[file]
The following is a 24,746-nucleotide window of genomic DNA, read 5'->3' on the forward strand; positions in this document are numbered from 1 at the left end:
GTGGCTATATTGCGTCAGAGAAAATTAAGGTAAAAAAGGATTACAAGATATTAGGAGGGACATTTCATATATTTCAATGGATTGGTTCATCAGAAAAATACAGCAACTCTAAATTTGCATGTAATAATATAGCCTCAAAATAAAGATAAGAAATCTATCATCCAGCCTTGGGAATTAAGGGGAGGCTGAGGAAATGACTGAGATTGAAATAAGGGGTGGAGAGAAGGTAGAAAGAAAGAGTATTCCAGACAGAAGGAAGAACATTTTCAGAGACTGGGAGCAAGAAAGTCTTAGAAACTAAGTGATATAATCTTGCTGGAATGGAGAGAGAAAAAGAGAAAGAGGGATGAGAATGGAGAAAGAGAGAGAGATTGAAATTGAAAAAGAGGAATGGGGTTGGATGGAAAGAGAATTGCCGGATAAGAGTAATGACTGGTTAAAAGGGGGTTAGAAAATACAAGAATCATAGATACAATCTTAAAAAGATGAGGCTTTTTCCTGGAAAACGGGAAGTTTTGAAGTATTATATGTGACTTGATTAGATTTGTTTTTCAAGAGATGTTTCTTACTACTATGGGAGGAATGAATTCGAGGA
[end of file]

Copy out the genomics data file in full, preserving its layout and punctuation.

The following is a 24,746-nucleotide window of genomic DNA, read 5'->3' on the forward strand; positions in this document are numbered from 1 at the left end:
GTGGCTATATTGCGTCAGAGAAAATTAAGGTAAAAAAGGATTACAAGATATTAGGAGGGACATTTCATATATTTCAATGGATTGGTTCATCAGAAAAATACAGCAACTCTAAATTTGCATGTAATAATATAGCCTCAAAATAAAGATAAGAAATCTATCATCCAGCCTTGGGAATTAAGGGGAGGCTGAGGAAATGACTGAGATTGAAATAAGGGGTGGAGAGAAGGTAGAAAGAAAGAGTATTCCAGACAGAAGGAAGAACATTTTCAGAGACTGGGAGCAAGAAAGTCTTAGAAACTAAGTGATATAATCTTGCTGGAATGGAGAGAGAAAAAGAGAAAGAGGGATGAGAATGGAGAAAGAGAGAGAGATTGAAATTGAAAAAGAGGAATGGGGTTGGATGGAAAGAGAATTGCCGGATAAGAGTAATGACTGGTTAAAAGGGGGTTAGAAAATACAAGAATCATAGATACAATCTTAAAAAGATGAGGCTTTTTCCTGGAAAACGGGAAGTTTTGAAGTATTATATGTGACTTGATTAGATTTGTTTTTCAAGAGATGTTTCTTACTACTATGGGAGGAATGAATTCGAGGA